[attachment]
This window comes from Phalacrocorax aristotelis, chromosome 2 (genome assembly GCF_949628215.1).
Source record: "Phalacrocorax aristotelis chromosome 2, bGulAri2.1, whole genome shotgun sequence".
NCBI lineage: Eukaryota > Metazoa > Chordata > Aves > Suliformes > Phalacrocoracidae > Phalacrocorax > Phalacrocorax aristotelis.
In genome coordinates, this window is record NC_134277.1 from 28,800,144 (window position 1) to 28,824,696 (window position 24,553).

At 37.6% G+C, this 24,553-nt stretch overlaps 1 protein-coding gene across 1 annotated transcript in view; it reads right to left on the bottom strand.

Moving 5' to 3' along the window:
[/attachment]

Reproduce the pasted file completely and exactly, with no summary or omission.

This window comes from Phalacrocorax aristotelis, chromosome 2 (genome assembly GCF_949628215.1).
Source record: "Phalacrocorax aristotelis chromosome 2, bGulAri2.1, whole genome shotgun sequence".
NCBI lineage: Eukaryota > Metazoa > Chordata > Aves > Suliformes > Phalacrocoracidae > Phalacrocorax > Phalacrocorax aristotelis.
In genome coordinates, this window is record NC_134277.1 from 28,800,144 (window position 1) to 28,824,696 (window position 24,553).

At 37.6% G+C, this 24,553-nt stretch overlaps 1 protein-coding gene across 1 annotated transcript in view; it reads right to left on the bottom strand.

Moving 5' to 3' along the window: